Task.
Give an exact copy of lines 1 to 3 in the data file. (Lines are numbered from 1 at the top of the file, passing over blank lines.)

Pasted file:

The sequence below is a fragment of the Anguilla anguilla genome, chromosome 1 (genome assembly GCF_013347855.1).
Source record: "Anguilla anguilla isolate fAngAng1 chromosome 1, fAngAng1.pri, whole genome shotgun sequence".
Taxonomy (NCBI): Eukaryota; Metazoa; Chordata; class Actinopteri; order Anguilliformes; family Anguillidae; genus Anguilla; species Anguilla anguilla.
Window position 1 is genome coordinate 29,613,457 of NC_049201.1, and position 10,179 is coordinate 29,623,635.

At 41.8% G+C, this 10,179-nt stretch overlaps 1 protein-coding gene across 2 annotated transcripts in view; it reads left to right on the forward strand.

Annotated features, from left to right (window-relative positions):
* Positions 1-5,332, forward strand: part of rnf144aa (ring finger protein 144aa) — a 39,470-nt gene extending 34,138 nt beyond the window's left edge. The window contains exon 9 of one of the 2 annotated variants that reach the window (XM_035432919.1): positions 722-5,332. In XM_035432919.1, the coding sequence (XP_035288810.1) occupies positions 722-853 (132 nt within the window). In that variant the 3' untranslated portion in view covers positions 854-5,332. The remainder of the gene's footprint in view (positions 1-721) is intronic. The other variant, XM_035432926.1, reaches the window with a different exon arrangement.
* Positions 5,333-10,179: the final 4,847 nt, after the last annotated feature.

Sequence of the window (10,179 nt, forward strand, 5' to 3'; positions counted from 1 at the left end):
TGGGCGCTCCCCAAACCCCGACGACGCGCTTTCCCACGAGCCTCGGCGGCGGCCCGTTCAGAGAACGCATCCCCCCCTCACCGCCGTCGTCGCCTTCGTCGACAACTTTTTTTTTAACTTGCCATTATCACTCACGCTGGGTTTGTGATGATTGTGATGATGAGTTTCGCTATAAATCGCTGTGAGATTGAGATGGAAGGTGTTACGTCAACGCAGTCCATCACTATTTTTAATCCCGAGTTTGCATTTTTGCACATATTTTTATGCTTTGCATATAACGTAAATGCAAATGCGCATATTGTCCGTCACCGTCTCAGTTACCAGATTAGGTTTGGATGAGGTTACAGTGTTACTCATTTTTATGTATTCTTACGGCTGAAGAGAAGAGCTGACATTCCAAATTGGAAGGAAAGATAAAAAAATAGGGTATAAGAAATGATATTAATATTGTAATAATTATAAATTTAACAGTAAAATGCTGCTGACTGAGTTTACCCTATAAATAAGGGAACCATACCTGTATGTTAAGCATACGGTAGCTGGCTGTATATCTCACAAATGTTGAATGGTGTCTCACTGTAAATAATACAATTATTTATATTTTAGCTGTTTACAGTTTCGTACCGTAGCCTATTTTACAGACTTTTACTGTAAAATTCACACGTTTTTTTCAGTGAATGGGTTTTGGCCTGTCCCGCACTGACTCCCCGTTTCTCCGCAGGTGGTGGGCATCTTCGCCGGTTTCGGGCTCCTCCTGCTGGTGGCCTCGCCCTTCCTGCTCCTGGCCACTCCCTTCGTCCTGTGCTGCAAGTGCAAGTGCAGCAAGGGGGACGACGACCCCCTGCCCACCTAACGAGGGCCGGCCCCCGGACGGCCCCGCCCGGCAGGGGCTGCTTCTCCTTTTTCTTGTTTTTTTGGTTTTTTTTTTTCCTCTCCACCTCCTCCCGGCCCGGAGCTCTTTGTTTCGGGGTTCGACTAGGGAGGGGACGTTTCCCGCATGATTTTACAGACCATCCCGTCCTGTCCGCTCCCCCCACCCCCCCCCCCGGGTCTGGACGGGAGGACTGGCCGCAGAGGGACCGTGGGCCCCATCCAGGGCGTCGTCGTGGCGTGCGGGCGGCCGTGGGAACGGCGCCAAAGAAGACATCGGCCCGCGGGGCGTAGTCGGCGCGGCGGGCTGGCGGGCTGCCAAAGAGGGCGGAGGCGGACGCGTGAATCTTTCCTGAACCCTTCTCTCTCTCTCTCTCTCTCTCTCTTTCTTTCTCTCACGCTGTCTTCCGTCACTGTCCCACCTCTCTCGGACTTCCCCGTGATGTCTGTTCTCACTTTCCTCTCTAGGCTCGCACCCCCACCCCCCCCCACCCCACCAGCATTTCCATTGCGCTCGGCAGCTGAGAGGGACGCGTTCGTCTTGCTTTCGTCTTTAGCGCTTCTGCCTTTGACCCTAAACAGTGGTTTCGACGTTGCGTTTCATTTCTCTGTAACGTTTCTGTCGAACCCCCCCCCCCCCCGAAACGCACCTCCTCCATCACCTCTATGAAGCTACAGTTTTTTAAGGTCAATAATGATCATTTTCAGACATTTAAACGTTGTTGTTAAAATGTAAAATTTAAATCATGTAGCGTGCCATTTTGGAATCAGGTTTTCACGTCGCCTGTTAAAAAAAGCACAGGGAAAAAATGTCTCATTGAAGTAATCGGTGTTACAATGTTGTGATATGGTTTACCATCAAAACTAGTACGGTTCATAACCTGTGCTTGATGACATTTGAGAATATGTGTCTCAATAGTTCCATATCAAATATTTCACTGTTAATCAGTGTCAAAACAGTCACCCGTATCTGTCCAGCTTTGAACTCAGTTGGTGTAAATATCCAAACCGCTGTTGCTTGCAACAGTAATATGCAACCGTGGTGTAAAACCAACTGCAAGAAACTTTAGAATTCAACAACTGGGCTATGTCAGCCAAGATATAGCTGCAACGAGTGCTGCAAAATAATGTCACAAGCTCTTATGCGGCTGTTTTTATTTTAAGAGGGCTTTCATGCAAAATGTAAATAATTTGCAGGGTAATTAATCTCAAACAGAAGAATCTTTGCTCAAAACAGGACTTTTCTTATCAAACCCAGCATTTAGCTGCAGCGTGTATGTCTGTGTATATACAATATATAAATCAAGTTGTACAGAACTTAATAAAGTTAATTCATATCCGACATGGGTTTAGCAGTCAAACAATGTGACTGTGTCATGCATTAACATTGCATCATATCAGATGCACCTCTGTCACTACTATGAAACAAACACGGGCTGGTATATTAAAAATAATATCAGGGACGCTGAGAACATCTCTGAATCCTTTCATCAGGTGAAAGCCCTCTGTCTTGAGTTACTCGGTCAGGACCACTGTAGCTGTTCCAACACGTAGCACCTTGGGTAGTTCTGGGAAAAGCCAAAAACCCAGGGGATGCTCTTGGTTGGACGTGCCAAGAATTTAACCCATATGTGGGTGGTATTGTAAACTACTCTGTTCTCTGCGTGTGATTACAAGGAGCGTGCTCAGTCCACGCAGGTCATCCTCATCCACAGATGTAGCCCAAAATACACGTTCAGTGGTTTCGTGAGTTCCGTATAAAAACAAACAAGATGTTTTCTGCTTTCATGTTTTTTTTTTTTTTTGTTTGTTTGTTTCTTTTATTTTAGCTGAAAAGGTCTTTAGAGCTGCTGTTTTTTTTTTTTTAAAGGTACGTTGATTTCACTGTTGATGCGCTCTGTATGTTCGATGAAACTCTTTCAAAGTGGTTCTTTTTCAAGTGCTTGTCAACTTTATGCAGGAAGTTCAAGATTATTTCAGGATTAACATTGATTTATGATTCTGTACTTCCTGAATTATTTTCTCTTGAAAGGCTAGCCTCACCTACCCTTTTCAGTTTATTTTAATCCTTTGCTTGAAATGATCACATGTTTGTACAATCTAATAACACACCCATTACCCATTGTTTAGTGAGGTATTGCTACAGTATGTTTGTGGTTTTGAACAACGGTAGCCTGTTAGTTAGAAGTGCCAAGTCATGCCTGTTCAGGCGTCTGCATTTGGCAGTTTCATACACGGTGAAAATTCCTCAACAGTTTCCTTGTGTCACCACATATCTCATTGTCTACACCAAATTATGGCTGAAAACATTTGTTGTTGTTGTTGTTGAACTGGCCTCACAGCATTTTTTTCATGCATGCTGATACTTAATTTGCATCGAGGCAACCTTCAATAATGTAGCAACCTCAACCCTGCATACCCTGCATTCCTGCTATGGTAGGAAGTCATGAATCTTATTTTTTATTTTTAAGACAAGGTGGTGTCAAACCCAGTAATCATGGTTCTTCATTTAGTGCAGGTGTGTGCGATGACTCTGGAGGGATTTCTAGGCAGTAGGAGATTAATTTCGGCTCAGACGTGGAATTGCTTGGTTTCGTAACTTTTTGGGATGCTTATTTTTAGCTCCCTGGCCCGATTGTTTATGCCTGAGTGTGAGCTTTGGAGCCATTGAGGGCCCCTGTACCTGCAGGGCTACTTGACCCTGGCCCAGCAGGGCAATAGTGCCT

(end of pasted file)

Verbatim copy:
The sequence below is a fragment of the Anguilla anguilla genome, chromosome 1 (genome assembly GCF_013347855.1).
Source record: "Anguilla anguilla isolate fAngAng1 chromosome 1, fAngAng1.pri, whole genome shotgun sequence".
Taxonomy (NCBI): Eukaryota; Metazoa; Chordata; class Actinopteri; order Anguilliformes; family Anguillidae; genus Anguilla; species Anguilla anguilla.